A teenage girl, angry at her father for wanting to remarry, invites her schoolfriends to spend the summer break with her at her maternal aunt’s house in the countryside. Once there, the girls realise not all is right with the house, and they need all their wits about them to escape the terrible place.
A film like House is a joy to watch. Over 40 years since it was made, Obayashi’s feature debut is a true phantasmagoria of a film: inventive, exciting and downright weird. A haunted house tale with a pop-feminine sensibility, the teen girls who populate the house might be named for their stock personality traits, yet for this suggestion of superficiality they are entirely believable and likeable characters. Performed with verve by the inexperienced actresses who portray them, this is an entirely charming cast of characters at the mercy of a vengeful haunted house.
The film is visually arresting before the girls even reach the house, with colourful, overly-saturated skies and landscapes providing the backdrop for seemingly idyllic school days for these girls. When Angel, the most popular girl, arrives home to her father who has returned from a trip a day early, that idyll is destroyed – he intends to remarry and introduces Angel to her ‘new mother’. Unhappy, and recalling her mother, Angel decides to spend the summer at her aunt’s house and invites her dear friends to join her. Their journey to the house is a delightfully girlish affair, all giggles and joy, and that is, perhaps strangely, sustained throughout the rest of the film, even as things turn grisly.
House seems to have more in common with earlier Japanese horror films than the grittier, urban violence that seems to have dominated 1970s Japanese genre cinema with the likes of the Stray Cat Rock series. House seems to feature delirious meld of the ghostly goings on of the likes of Kwaidan and Kurneko with the fun and mischief of Yokai Monsters. For all its recall of older films, though, House is decidedly modern, featuring an abundance of knowingly obvious special effects and a killer soundtrack by psych-rock band Godiego. Curious to think, then, that House would lead into the decade that Japanese horror turned extra nasty, with the likes of the Guinea Pig series emerging in abundance.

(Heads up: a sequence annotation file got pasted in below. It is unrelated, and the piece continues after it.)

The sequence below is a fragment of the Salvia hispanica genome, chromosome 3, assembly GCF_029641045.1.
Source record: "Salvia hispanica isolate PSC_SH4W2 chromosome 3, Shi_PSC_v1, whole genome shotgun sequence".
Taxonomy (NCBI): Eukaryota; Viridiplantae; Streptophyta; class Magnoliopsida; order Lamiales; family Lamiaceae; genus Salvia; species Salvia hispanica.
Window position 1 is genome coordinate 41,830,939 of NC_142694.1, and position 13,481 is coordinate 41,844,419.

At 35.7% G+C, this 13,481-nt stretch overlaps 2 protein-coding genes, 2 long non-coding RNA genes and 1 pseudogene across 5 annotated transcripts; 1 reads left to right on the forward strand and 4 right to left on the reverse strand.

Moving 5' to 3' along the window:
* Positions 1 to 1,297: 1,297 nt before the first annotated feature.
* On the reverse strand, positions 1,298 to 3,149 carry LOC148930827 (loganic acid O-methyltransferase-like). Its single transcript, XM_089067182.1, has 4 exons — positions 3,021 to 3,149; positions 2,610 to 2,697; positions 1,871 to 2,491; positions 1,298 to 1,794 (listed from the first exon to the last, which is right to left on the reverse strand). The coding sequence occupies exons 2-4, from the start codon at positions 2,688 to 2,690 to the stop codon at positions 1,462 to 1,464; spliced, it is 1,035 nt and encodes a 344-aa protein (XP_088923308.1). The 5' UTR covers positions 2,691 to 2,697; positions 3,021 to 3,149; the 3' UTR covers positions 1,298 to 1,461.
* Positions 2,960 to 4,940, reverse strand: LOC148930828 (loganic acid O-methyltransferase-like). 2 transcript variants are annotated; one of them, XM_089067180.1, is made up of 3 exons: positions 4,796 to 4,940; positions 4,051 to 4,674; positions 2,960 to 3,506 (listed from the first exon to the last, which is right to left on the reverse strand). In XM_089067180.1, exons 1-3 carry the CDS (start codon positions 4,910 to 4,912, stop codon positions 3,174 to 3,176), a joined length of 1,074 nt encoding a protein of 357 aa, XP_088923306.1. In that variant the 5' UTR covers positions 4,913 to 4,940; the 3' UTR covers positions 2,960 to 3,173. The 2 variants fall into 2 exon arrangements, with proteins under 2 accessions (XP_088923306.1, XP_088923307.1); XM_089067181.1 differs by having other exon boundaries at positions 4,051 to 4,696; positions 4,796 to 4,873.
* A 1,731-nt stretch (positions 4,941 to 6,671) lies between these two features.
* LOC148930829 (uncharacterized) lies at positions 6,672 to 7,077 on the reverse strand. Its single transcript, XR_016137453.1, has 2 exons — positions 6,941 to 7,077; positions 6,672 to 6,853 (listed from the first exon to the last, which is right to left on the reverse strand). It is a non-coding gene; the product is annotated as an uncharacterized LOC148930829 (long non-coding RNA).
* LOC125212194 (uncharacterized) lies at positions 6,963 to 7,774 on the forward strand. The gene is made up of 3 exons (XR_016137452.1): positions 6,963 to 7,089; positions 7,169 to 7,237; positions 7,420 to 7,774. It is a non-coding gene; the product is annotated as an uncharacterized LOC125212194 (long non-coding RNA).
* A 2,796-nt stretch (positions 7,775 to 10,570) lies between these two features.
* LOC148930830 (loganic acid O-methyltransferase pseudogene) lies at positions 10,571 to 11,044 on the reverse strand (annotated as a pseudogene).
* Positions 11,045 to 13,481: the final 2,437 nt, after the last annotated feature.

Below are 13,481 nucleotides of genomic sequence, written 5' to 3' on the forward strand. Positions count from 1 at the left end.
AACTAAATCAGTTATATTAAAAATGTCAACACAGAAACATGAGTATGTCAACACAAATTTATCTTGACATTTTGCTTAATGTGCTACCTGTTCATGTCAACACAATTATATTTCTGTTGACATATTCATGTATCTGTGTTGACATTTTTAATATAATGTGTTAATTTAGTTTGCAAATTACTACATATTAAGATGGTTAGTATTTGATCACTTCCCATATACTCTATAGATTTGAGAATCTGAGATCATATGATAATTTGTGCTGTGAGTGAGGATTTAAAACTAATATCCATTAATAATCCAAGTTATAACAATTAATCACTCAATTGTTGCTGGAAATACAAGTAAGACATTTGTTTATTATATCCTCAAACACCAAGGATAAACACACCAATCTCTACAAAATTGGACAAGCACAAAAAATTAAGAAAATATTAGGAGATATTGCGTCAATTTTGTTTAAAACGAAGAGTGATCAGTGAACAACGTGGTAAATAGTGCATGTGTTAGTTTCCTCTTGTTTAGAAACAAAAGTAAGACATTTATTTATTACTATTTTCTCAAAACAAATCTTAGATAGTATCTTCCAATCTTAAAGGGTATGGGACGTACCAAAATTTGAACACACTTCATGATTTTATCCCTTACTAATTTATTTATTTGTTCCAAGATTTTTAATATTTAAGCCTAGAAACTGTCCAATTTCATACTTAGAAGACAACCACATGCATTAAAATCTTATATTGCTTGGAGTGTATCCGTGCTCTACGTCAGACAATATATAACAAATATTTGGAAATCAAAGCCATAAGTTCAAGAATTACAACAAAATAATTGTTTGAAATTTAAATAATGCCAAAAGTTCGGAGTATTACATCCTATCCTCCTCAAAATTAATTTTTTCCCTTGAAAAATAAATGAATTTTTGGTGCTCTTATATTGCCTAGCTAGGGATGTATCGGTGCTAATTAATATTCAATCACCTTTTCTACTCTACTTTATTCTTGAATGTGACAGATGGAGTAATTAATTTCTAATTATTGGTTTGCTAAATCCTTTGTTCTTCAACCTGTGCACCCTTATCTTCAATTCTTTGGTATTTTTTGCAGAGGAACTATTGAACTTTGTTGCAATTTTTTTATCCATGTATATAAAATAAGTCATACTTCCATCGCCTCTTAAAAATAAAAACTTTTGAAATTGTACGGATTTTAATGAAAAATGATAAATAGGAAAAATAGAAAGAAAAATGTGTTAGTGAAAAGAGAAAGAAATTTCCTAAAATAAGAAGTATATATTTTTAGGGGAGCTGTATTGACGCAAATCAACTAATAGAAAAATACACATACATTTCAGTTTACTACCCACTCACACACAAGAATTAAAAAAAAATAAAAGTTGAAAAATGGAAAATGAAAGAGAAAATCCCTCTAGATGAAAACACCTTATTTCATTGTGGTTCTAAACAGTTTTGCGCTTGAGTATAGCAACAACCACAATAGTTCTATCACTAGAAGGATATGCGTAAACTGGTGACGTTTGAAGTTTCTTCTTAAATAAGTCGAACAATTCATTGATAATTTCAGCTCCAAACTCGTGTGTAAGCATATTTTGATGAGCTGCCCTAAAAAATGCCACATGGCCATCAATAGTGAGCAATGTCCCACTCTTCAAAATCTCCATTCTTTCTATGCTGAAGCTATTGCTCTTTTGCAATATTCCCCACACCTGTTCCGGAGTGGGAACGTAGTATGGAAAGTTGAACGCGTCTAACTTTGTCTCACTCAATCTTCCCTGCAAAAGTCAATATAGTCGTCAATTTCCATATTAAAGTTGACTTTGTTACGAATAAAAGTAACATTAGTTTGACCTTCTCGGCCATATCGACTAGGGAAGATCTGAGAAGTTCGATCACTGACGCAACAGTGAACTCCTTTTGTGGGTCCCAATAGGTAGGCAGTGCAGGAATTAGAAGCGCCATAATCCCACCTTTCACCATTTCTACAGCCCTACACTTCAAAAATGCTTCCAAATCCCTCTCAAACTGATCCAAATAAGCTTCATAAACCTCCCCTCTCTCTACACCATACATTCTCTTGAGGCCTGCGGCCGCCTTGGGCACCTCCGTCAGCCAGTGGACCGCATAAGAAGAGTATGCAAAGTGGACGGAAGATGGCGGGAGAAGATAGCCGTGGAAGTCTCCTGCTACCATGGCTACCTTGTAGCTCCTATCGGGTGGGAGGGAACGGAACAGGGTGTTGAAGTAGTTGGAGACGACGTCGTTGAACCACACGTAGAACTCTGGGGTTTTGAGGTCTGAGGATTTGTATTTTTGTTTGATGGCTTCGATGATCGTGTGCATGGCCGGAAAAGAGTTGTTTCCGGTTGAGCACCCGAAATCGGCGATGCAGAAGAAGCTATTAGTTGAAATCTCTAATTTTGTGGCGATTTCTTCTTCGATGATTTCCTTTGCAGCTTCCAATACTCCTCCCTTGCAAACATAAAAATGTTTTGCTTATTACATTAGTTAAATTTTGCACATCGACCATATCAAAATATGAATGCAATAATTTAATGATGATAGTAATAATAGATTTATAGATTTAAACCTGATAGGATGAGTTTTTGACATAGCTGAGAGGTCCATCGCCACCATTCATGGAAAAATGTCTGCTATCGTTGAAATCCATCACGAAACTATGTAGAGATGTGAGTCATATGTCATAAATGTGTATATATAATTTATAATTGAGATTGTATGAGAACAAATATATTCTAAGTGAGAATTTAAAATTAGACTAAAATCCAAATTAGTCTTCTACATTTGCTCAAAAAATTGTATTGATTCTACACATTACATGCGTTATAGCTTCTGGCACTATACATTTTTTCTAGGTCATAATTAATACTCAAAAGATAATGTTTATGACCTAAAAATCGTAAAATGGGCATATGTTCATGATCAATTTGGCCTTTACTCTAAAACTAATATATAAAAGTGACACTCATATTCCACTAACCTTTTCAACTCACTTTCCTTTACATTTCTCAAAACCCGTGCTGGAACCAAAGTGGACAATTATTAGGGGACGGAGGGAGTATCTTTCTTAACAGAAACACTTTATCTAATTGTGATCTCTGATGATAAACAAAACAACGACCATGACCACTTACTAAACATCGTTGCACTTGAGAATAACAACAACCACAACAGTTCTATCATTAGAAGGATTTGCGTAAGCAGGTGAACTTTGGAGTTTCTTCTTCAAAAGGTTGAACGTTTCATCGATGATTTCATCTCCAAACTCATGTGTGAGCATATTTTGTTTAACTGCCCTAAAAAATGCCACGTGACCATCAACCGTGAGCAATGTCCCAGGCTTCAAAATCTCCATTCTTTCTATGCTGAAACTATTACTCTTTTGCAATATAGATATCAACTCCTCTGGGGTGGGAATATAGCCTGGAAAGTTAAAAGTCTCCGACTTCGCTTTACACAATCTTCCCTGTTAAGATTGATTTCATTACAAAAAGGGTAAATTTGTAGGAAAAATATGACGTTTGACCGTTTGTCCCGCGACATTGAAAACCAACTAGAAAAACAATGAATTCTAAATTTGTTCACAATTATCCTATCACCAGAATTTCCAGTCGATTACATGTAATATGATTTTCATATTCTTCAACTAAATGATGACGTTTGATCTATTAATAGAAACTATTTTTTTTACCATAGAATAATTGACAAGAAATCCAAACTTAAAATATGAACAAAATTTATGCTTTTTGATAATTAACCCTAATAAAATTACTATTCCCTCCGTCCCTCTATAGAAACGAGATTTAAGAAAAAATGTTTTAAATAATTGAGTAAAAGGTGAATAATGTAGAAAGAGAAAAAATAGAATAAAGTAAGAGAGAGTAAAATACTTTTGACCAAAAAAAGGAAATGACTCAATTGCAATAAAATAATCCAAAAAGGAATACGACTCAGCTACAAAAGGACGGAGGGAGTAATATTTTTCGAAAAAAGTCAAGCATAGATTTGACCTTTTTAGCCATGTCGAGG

For a film that often leaves the viewer slack-jawed with a sense of ‘what the hell am I watching’, the film’s conclusion is strikingly beautiful and it’s a real credit to Obayashi that he successfully balances the film’s real sense of madcap terror with the story being told. This was my first time watching the film in full, but its reputation really does precede it – I was surprised, then, at the extent with which it all made sense! That’s quite something for a film which is so absurd and fantastic.
Something that struck me most of all while watching House was the parallels one could draw with Suspiria, made in the same year on the other side of the world. While on the surface quite different films, both are female-led fairy tales, with imposing buildings housing inexplicable goings on. Particular sequences even stood out – the futon-attack in House, for example, seeming like the fluffy flip-side to Sara’s fall in razor-wire in Suspiria. What a double-bill that would make for.
House is the sort of film that doesn’t appear often: firmly grounded in traditions of cinema and storytelling while offering something totally original in its execution. The absurdity and surrealism is a delight, and its blend of horror, fantasy and melodrama is delicious. There is no doubt that any number of these elements might be off-putting to viewers – a film at once able to be not enough horror and too much, for example – but for me, it’s a singular work of cinematic brilliance.
House is available now on Blu-Ray from Eureka Entertainment, as part of their Masters of Cinema range.